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|While Were Young|
dir-scr Noah Baumbach
prd Scott Rudin, Noah Baumbach, Eli Bush, Lila Yacoub
with Ben Stiller, Naomi Watts, Adam Driver, Amanda Seyfried, Charles Grodin, Maria Dizzia, Adam Horovitz, Dree Hemingway, Brady Corbet, Matthew Maher, Peter Yarrow, Matthew Shear
release US 27.Mar.15, UK 3.Apr.15
On the road: Stiller, Seyfried, Watts and Driver
TORONTO FILM FEST
|R E V I E W B Y R I C H C L I N E|
With a script that's rather too pointed, this gentle comedy-drama explores that moment when a person realises that there's another, hungrier generation coming up behind them chasing the same dreams. It's a clever premise, and the film is packed with meaningful observations, even if very little about the script feels organic or natural.
In their early 40s, Josh and Cornelia (Stiller and Watts) are more aware than ever of the fact that they don't have children. In addition to the pressure to become parents, Josh is feeling frustrated that he still has nothing to show after working on his latest documentary for eight years. Then he meets aspiring filmmaker Jamie (Driver), an old-school 25-year-old married to Darby (Seyfried). Soon the two couples are hanging out, as Josh and Cornelia begin to rekindle their youthful energy while also getting involved in Jamie's own documentary project.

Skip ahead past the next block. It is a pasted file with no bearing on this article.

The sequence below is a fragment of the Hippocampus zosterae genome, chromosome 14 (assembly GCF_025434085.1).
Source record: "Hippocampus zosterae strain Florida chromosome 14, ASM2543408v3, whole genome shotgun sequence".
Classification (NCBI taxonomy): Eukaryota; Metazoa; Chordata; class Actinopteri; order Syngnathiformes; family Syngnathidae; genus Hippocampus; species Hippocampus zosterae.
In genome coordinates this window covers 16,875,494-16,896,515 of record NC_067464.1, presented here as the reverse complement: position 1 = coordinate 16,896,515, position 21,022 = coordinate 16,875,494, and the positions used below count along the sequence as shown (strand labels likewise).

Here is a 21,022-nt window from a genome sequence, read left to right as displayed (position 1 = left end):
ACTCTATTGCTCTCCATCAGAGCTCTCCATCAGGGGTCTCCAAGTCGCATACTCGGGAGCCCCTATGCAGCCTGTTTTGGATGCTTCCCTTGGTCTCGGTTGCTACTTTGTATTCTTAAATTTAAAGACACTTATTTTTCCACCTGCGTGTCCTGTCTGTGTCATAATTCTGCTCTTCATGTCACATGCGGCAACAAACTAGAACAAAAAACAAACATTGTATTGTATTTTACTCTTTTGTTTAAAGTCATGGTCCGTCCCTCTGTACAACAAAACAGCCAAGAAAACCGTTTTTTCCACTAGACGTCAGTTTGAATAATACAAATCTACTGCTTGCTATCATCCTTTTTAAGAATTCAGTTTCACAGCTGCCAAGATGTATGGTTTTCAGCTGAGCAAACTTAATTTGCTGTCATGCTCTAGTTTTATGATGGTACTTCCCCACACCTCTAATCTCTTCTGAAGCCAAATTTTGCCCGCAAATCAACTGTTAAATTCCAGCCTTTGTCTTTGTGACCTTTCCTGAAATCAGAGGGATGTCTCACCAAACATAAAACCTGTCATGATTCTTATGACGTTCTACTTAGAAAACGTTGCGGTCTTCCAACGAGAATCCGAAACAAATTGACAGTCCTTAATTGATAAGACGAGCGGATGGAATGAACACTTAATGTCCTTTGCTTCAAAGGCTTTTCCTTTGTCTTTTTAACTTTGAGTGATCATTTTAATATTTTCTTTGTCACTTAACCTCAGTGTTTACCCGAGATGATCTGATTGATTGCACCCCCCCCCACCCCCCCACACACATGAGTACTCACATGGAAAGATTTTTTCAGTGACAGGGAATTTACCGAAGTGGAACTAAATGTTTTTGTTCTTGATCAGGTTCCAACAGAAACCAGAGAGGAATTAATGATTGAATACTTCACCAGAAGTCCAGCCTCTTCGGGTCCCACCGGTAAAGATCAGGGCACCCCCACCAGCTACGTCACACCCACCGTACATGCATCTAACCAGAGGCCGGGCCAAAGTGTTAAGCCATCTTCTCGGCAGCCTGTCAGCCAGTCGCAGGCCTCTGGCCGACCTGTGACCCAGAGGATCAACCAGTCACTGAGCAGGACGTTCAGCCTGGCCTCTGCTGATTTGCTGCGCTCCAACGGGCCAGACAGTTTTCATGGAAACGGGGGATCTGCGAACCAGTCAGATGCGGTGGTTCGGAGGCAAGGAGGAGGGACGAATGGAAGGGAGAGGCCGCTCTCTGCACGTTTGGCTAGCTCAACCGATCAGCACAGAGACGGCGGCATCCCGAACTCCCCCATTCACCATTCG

Writer-director Baumbach packs the film with parallel ideas. For example, Josh collects CDs and DVDs while Jamie collects LPs and VHS tapes. These inversions are initially witty but begin to become naggingly contrived as the story progresses, constantly riffing on the gap between generations, especially as it encompasses the film industry itself. And there's a further generational touch with the inclusion of Cornelia's father (Grodin), a respected documentarian who clearly threatens Josh's self-image.
All of this feels so carefully constructed that it's difficult to believe. While the dialog is packed with smart comments and snappy repartee, and the characters are complex enough for the actors to make something interesting out of all of them, everything has the vague whiff of artificiality about it. This leaves Stiller especially looking rather awkward and unlikeable, as Josh's oddly harsh reactions to everything and everyone come across as scripted, simply because they're so inexplicable.
Yes, the film is about the dawning rays of middle age, focussing on the discovery that perhaps those brightly promising years are behind you. It's a great topic that's rarely explored to this much depth on-screen, but Baumbach's approach is an odd mix of strident commentary and frankly irrelevant set pieces, such as Cornelia's sudden obsession with hip-hop aerobics or a drug-fuelled Ayahuascan party. So in the end everything feels strangely diffused and tangential, missing the point that everyone has to face this realisation in his or her own way. And that there isn't a correct path through it.
|R E A D E R R E V I E W S|
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© 2015 by Rich Cline, Shadows on the Wall|
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